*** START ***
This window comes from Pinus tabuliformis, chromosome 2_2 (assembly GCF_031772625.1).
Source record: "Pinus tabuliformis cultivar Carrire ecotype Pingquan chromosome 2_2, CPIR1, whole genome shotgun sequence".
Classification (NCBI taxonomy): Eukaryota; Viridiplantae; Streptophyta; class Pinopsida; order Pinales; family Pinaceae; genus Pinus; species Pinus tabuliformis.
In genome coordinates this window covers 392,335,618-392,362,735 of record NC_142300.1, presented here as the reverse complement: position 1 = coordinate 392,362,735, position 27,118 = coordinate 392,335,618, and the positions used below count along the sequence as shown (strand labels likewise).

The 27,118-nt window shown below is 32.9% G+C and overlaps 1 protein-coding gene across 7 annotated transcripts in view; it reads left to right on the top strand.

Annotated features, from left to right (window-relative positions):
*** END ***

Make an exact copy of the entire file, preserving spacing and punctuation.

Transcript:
This window comes from Pinus tabuliformis, chromosome 2_2 (assembly GCF_031772625.1).
Source record: "Pinus tabuliformis cultivar Carrire ecotype Pingquan chromosome 2_2, CPIR1, whole genome shotgun sequence".
Classification (NCBI taxonomy): Eukaryota; Viridiplantae; Streptophyta; class Pinopsida; order Pinales; family Pinaceae; genus Pinus; species Pinus tabuliformis.
In genome coordinates this window covers 392,335,618-392,362,735 of record NC_142300.1, presented here as the reverse complement: position 1 = coordinate 392,362,735, position 27,118 = coordinate 392,335,618, and the positions used below count along the sequence as shown (strand labels likewise).

The 27,118-nt window shown below is 32.9% G+C and overlaps 1 protein-coding gene across 7 annotated transcripts in view; it reads left to right on the top strand.

Annotated features, from left to right (window-relative positions):